Makeup Tips for Eye Health

Our eyes put up with a lot every day. There is dust and contamination in the air. Plus, we rub our eyes, get soap in them when we shower, and the list goes on. But there are little things we can do every day to minimize damage to our eyes. If you wear eye makeup, then consider these tips to lower your odds of developing an eye infection.

Be clean about it

Makeup and their utensils are like any other items. They can easily harbor dangerous bacteria, especially if they live in your bathroom. So remember to clean your makeup applicators and brushes routinely, and replace them every so often. Makeup brush cleaners are a useful product to have. If you invest in one that is of decent quality and use it once or twice a week, you’ll be golden. Clean your hands before applying eye makeup, as well. This way you’ll be brushing makeup onto you skin and nothing else.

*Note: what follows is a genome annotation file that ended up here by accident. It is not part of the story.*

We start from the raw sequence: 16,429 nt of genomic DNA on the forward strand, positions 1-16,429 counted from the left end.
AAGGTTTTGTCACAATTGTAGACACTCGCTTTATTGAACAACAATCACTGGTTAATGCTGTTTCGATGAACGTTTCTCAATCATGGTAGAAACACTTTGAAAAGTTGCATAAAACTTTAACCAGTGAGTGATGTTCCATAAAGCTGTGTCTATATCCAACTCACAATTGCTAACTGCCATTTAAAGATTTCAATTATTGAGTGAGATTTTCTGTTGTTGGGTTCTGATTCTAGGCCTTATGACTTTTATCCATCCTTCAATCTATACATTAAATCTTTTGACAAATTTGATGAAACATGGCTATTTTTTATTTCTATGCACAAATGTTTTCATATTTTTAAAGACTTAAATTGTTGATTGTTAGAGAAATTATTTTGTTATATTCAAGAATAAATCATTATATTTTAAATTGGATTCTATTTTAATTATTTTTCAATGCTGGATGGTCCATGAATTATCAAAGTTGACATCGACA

Nix the glitter

It’s shimmery and eye-catching, but it can also be harmful. Glitter in your eye makeup runs the risk of making its way into your eye, where it can do massive scratch damage. There is a wide gap, danger-wise, between cosmetic-grade glitter and glitter from your local craft store. Glitter meant for makeup is far less likely to result in one of those horror stories you may have read where a speck of glitter causes someone to lose an eye. However, even cosmetic-grade eye glitter can irritate and scratch at the eye. If you have sensitive eyes, it is best to avoid it all together.

Don’t sleep in makeup

Your best protection against infection is removing your makeup at night. Be sure to clean all traces of eyeliner, mascara, and shadow from your lids and lashes. Sleeping in eye makeup is a recipe for disaster because you put yourself at risk of rubbing the makeup into your eyes and breeding infection.

Get rid of old makeup

Finally found that palette you lost ages ago? Toss it. Makeup can be expensive. There’s a compulsion to keep it until it’s used up, but if you’re makeup’s been rolling around in your bathroom cabinet for two years, it’s safer to just throw it out. Be sure to replace all your eye makeup regardless of age if you have been diagnosed with an eye infection of any kind. Otherwise, you run the risk of re-infecting yourself.

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